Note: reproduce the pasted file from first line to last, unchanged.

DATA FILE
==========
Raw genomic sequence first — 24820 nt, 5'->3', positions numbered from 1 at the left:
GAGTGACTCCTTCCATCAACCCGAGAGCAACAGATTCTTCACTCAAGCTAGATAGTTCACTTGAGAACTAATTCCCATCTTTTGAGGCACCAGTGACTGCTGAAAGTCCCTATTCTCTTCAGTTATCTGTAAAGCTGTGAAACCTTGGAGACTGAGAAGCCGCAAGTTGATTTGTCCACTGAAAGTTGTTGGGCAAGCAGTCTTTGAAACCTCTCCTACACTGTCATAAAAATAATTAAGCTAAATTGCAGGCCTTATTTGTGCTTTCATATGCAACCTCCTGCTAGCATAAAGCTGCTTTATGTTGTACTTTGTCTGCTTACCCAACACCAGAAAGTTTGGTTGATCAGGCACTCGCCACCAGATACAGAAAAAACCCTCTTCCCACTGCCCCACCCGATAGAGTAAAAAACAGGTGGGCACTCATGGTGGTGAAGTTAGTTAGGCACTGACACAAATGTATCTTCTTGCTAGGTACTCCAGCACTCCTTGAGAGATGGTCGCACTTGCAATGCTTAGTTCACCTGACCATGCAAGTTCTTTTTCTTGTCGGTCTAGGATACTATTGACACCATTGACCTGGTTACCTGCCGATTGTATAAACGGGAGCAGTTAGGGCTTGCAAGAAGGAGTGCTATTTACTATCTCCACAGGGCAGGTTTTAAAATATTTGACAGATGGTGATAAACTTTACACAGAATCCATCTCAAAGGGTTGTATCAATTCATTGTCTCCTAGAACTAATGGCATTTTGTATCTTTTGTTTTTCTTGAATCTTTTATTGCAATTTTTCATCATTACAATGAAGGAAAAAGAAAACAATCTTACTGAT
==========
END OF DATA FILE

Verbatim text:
Raw genomic sequence first — 24820 nt, 5'->3', positions numbered from 1 at the left:
GAGTGACTCCTTCCATCAACCCGAGAGCAACAGATTCTTCACTCAAGCTAGATAGTTCACTTGAGAACTAATTCCCATCTTTTGAGGCACCAGTGACTGCTGAAAGTCCCTATTCTCTTCAGTTATCTGTAAAGCTGTGAAACCTTGGAGACTGAGAAGCCGCAAGTTGATTTGTCCACTGAAAGTTGTTGGGCAAGCAGTCTTTGAAACCTCTCCTACACTGTCATAAAAATAATTAAGCTAAATTGCAGGCCTTATTTGTGCTTTCATATGCAACCTCCTGCTAGCATAAAGCTGCTTTATGTTGTACTTTGTCTGCTTACCCAACACCAGAAAGTTTGGTTGATCAGGCACTCGCCACCAGATACAGAAAAAACCCTCTTCCCACTGCCCCACCCGATAGAGTAAAAAACAGGTGGGCACTCATGGTGGTGAAGTTAGTTAGGCACTGACACAAATGTATCTTCTTGCTAGGTACTCCAGCACTCCTTGAGAGATGGTCGCACTTGCAATGCTTAGTTCACCTGACCATGCAAGTTCTTTTTCTTGTCGGTCTAGGATACTATTGACACCATTGACCTGGTTACCTGCCGATTGTATAAACGGGAGCAGTTAGGGCTTGCAAGAAGGAGTGCTATTTACTATCTCCACAGGGCAGGTTTTAAAATATTTGACAGATGGTGATAAACTTTACACAGAATCCATCTCAAAGGGTTGTATCAATTCATTGTCTCCTAGAACTAATGGCATTTTGTATCTTTTGTTTTTCTTGAATCTTTTATTGCAATTTTTCATCATTACAATGAAGGAAAAAGAAAACAATCTTACTGAT